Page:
I wanted to revisit last week's wildly popular (thanks again, New Advent!) post regarding that misleading statistic that tries to suggest that 98% of all Catholics (or of all Catholic women of childbearing age) are totally fine with contraception. As we discussed, the question actually asks whether a woman has ever used contraception, not whether she now agrees with and lives by Church teaching; there's also no differentiation between women who were baptized Catholic and show up at a church every now and again on those CAPE occasions (Christmas, Ash Wednesday, Palm Sunday, Easter) and faithful Catholic wives and mothers who attend Mass every Sunday and live according to all of the Church's teachings.
If you recall, these were the questions I asked last week:
a) Do you attend Sunday Mass every week unless impeded by a serious reasons such as illness or the care of infants, etc.?Provided I haven't accidentally overlooked anyone's comment, I calculated the following responses:
b) Do you participate fully in the sacramental life of the Church?
c) If you are married, are you validly married in the Church?
d) If the answer to a-c is "yes," do you presently accept the Church's teaching against artificial contraception and avoid its use in all circumstances?
"Yes" to all four questions, indicating acceptance of the Church's teaching against contraception by faithful Catholics: 48--or 49, if you'd like to count my answers, as well. :)
"Yes" to A-C, but "No" to D, indicating a rejection of the Church's teaching against contraception by Catholics who consider themselves to be otherwise faithful: 7
There were two respondents who said "Yes" to all but C because they are not married--but as unmarried Catholics they wished to indicate their full support for Church teaching against contraception. And it was pretty obvious that the two priests who responded (thank you, Fathers!) are fully supportive of the Church's teaching against contraception as well.
As I said, this is an unscientific survey. Blog readers in general are not a huge audience; Catholics who read this blog or came here from New Advent are probably a small percentage of American Catholics as a whole, and so on. Nevertheless, I'd like to see a scientific survey of Catholics who attend Mass each Sunday as to their attitudes about contraception, because I wouldn't be at all surprised to learn that my responses aren't really all that far from the truth--that is, that while dissent regarding the Church's teaching against artificial contraception is certainly present at the parish level, it does not come close to involving 98% of those Catholics who actually bother to show up for Sunday Mass and to be involved in parish and sacramental life.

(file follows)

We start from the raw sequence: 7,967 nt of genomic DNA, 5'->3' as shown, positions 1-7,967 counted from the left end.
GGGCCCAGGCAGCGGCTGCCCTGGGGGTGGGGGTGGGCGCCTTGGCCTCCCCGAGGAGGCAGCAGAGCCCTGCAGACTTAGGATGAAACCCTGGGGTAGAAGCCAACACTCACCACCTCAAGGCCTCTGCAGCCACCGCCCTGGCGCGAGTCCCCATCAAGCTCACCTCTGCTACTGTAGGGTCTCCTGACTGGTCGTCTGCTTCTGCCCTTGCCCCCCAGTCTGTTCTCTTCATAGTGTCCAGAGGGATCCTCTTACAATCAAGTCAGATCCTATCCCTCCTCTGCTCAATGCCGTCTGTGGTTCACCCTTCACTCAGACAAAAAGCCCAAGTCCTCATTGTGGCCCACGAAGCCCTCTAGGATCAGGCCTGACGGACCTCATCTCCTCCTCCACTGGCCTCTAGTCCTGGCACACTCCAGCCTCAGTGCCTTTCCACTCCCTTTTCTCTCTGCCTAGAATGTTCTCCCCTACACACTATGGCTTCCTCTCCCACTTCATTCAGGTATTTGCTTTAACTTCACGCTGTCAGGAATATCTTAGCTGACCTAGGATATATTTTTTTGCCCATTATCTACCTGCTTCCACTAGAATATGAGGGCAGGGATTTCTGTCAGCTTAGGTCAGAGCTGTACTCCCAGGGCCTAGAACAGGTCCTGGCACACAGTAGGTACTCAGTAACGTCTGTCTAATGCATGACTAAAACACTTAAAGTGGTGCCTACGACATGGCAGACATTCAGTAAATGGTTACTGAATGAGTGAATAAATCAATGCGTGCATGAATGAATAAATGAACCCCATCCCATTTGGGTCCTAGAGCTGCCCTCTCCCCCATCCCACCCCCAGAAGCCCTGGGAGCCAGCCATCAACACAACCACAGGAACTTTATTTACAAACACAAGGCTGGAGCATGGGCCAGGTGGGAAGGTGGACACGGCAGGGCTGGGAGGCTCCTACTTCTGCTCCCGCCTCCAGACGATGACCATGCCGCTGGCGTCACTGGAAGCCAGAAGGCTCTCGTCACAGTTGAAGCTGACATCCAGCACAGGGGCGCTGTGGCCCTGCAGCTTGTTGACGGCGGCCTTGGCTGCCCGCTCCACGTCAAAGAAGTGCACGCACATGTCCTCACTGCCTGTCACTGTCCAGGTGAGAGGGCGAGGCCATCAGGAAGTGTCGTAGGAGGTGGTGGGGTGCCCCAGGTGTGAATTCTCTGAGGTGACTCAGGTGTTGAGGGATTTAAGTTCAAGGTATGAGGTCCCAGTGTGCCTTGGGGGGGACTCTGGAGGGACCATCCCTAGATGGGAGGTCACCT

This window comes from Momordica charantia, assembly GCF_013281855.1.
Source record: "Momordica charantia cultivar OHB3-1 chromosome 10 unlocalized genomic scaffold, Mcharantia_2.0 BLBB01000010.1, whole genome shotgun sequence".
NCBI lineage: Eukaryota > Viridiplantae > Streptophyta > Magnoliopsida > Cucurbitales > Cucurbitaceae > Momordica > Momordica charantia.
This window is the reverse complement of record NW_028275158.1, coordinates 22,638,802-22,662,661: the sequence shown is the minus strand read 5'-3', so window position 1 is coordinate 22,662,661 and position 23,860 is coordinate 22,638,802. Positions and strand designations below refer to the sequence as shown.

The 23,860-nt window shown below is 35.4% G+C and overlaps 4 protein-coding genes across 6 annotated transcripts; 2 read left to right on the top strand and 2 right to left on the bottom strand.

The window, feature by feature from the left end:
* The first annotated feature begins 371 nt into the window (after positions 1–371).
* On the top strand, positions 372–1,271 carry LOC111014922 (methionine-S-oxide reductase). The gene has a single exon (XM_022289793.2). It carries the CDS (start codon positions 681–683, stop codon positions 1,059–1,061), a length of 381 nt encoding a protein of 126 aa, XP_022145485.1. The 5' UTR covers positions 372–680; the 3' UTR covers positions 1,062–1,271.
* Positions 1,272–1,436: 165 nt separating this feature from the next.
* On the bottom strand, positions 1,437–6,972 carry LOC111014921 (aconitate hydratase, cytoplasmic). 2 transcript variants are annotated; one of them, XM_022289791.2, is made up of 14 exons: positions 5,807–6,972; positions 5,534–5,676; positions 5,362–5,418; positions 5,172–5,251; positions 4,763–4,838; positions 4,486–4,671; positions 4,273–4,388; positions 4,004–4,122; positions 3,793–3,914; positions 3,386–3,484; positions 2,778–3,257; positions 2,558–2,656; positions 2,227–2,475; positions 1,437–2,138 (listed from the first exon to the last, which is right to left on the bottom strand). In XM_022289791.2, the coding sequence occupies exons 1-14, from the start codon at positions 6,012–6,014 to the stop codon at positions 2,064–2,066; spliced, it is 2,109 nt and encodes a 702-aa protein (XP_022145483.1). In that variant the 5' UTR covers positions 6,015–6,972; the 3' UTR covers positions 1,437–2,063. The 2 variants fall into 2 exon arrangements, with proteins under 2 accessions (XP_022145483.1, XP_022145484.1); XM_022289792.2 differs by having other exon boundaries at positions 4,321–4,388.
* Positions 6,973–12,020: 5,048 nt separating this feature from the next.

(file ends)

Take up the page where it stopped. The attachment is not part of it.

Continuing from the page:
An experience I had with a former pastor might be noteworthy: this good priest would preach against contraception a few times a year (which is something I wish every Catholic pastor would do!), and each time he would mention the next Sunday that he had received a few complaints about it, either in person or by letter. He never had a massive walk-out of parishioners; he never mentioned receiving an overwhelming number of complaints; and I know this priest well enough to be certain that if at any time he even remotely suspected that some 98% of the married couples in the pews were dissenters regarding contraception he would have made it a prerogative to preach and teach about it every week until the situation improved. So I think that the narrative which suggests that American Catholics (especially those who attend the Ordinary Form) are all a bunch of contracepting dissenters is not the truth, and is, in fact, a potentially dangerous and damaging false impression.
Why do so many Catholics have that impression? I think that the media is partly responsible; they survey "Catholics" about birth control and fail to mention that most of the "Catholics" they are surveying haven't been to Mass in twenty years (with the possible CAPE exceptions). I also think that the decline in family size in the pews has created the impression--but bearing in mind that many Catholics (and non-Catholics) are marrying later than people used to, that more women seem to struggle with infertility problems, and that NFP methods are, indeed, a blessing to those families who have good reasons to use them, the decline in family size as seen in the pews tells us less than we think it does.
The important thing, I think, is that those of us Catholics who do take our faith seriously enough to accept the Church's teachings in all areas and to attend Mass weekly should realize that those who dissent regarding contraception may be present--but it's not a given that they wildly outnumber us. The reality may be the opposite, and in that case the opportunities for evangelization, faithful witness, and discipleship may be much more urgent and compelling than we even guessed.
UPDATE: Get Religion explodes that "98%" statistic once and for all. It meant even less than we thought it did. (Many thanks to the reader who sent the link!)